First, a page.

April 2014
Volume 55, Issue 13
Free
ARVO Annual Meeting Abstract  |   April 2014
Comparison of effect of five warming devices onto tear functions, meibomian glands and ocular surface
Author Affiliations & Notes
  • Reiko Arita
    Department of Ophthalmology, Itoh Clinic, Saitama, Japan
    Department of Ophthalmology, University of Tokyo, Tokyo, Japan
  • Naoyuki Morishige
    Department of Ophthalmology, Yamaguchi University, Ube, Yamaguchi, Japan
  • Rika Shirakawa
    Department of Ophthalmology, University of Tokyo, Tokyo, Japan
  • Yoichi Sato
    Department of Ophthalmology, Yamaguchi University, Ube, Yamaguchi, Japan
  • Shiro Amano
    Department of Ophthalmology, University of Tokyo, Tokyo, Japan
  • Footnotes
    Commercial Relationships Reiko Arita, TOPCON (P); Naoyuki Morishige, None; Rika Shirakawa, None; Yoichi Sato, None; Shiro Amano, None
  • Footnotes
    Support None
Investigative Ophthalmology & Visual Science April 2014, Vol.55, 29. doi:
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      Reiko Arita, Naoyuki Morishige, Rika Shirakawa, Yoichi Sato, Shiro Amano, ; Comparison of effect of five warming devices onto tear functions, meibomian glands and ocular surface. Invest. Ophthalmol. Vis. Sci. 2014;55(13):29.

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      © ARVO (1962-2015); The Authors (2016-present)

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Abstract

Purpose: To compare the efficacy of five commercially available eyelid-warming devices on improving tear film function and meibomian glands conditions.

Methods: Fourteen eyes of 14 healthy volunteers (7 men, 7 women; mean ± SD of age, 33.9±11.4 years) were enrolled in a short-term study (5 minutes application) and ten eyes of 10 healthy volunteers (5 men, 5 women; mean ± SD of age, 32.3±11.7 years) were enrolled in a long-term study (2 weeks application). Five eyelid-warming devices were categorized into two groups: warm types (Azukino-Chikara, EyeHot R) and warm-moist types (warm towel, hot eye-mask, Memoto Esthe). Warm compress using one of the devices for 5 minutes on different days was applied onto the subjects (short-time study). Warming using one of the devices (warm or warm-moist) for 5 minutes twice a day for 2 weeks was applied in another day (long-term study). VAS scores for ocular symptoms, surface temperature measurement (eyelids, cornea, palpebral conjunctiva) using thermography, tear film breakup time (BUT), meibum grading, quantification analysis of the meibomian gland area, and the Schirmer value were evaluated before and after the each application.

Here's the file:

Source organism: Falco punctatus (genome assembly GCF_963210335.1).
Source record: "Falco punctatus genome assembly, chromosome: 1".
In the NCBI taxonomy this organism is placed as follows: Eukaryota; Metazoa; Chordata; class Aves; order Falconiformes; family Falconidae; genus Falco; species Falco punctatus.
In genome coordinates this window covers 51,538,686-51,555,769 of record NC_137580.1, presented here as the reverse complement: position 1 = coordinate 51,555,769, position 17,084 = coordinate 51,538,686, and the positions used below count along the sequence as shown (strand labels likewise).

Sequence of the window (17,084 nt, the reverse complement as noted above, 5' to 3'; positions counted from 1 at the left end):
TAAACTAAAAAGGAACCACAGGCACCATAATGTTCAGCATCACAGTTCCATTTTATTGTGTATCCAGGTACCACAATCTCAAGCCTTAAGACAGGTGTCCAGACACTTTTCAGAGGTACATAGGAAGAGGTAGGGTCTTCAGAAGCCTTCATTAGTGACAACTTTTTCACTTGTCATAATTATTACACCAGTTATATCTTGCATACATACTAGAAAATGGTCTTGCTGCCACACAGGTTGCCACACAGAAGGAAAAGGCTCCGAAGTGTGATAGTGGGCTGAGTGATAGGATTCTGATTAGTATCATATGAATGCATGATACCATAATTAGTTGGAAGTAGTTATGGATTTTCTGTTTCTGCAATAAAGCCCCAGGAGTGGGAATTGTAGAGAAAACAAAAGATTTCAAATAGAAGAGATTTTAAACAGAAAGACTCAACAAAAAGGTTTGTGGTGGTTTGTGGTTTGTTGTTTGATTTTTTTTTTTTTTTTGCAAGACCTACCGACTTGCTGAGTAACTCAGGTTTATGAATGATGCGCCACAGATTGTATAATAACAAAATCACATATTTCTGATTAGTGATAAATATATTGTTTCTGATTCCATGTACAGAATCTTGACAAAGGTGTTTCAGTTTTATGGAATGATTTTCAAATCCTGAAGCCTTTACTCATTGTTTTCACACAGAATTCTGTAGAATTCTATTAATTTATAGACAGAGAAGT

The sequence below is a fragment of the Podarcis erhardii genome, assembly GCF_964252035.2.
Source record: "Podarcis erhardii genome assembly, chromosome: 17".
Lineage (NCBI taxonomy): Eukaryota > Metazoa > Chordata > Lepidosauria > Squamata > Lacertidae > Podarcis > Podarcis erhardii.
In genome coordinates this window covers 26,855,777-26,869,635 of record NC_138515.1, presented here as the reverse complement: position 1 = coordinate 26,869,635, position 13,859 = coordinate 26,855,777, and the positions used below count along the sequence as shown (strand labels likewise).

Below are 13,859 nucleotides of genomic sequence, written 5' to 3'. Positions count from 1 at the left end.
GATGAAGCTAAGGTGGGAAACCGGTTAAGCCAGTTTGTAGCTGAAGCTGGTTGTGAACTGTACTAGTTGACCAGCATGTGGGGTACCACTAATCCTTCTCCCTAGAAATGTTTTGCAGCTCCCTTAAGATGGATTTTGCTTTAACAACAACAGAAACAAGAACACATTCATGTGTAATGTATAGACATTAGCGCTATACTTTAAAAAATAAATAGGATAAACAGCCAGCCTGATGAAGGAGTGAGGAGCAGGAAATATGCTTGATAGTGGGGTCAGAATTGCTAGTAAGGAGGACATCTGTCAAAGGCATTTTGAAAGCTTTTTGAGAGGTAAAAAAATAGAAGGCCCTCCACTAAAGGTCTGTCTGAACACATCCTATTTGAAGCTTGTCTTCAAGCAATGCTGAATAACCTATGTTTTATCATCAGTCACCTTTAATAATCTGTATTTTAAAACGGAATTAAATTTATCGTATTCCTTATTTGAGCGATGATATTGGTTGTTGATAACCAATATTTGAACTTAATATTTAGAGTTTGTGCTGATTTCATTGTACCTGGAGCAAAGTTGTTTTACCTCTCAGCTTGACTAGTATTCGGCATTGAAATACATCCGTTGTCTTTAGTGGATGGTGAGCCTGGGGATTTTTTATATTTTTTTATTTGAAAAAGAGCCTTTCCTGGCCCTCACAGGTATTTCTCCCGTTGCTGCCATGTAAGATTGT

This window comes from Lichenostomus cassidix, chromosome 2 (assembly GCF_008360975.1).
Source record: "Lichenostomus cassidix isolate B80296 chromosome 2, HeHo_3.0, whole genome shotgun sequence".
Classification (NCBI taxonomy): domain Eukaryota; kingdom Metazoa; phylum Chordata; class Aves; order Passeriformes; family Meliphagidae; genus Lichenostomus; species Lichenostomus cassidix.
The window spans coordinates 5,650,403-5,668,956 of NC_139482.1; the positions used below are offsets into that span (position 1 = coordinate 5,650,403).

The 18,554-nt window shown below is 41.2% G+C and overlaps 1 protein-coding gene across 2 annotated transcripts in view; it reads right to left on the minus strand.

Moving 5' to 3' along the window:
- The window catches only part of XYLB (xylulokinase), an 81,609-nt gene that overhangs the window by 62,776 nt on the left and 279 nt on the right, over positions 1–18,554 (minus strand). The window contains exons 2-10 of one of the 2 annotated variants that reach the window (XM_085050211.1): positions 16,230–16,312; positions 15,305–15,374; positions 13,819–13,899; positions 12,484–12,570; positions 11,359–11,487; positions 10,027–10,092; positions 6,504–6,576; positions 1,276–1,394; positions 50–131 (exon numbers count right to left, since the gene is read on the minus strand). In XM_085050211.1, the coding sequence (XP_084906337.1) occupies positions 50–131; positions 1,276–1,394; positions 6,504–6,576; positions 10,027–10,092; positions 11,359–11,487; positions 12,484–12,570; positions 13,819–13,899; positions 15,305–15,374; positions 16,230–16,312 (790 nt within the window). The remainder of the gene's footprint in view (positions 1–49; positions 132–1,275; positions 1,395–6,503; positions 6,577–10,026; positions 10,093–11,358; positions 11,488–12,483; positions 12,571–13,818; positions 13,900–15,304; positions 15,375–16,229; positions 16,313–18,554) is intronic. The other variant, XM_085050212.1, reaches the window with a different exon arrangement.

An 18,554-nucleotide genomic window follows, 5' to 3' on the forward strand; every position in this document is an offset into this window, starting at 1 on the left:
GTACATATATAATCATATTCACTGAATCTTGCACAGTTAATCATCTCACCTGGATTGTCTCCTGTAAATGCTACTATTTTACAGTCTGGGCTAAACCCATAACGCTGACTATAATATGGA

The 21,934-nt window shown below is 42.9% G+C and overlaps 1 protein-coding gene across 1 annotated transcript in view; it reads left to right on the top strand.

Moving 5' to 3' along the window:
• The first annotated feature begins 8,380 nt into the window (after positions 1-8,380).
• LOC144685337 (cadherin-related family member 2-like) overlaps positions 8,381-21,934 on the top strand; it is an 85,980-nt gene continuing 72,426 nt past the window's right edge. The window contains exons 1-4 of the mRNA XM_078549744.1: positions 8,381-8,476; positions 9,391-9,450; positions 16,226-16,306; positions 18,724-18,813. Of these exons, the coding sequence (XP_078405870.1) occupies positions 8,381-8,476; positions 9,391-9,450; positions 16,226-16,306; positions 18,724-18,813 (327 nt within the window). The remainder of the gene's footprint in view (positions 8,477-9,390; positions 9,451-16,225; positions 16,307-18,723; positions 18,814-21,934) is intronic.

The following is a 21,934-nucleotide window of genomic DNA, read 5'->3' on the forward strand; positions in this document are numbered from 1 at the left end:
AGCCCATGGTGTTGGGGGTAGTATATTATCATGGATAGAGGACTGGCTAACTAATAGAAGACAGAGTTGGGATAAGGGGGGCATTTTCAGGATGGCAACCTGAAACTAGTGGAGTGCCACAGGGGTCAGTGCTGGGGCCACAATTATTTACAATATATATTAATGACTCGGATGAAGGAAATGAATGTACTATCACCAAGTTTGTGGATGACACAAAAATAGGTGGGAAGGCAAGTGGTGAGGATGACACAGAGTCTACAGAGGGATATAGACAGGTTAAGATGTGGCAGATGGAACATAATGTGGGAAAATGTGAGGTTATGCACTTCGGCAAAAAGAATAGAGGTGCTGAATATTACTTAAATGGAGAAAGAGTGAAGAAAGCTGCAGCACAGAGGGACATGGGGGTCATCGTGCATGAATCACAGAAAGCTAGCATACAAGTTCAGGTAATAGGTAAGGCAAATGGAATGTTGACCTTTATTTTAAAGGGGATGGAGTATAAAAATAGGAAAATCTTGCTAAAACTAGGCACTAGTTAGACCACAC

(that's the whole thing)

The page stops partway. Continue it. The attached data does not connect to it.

Results: Every warming device significantly improved the VAS score, increased surface temperature, BUT, and the grading of meibum (P <0.01) after short-period warm compress. Warm type of devices provided warm effect better than warm-moist type. Long-term study reveled that warm-moist type devices did not affect tear film condition nor meibomian gland area and function. On the other hand, warm type significantly improved BUT (p<0.001) and the grading of meibum (p=0.022) and meibomian gland area (p=0.022). Furthermore, warm type devices significantly increased the temperature of palpebral conjunctiva (p<0.001).

Conclusions: Commercially available warming devices were effective for short-period efficacy. Warm type devices provided the effect better than warm-moist type. Warm type devices with long time usage were more effective than warm-moist type in continuously improving the conditions of tear film, meibomian gland and ocular surface.

Keywords: 486 cornea: tears/tear film/dry eye • 479 cornea: clinical science  
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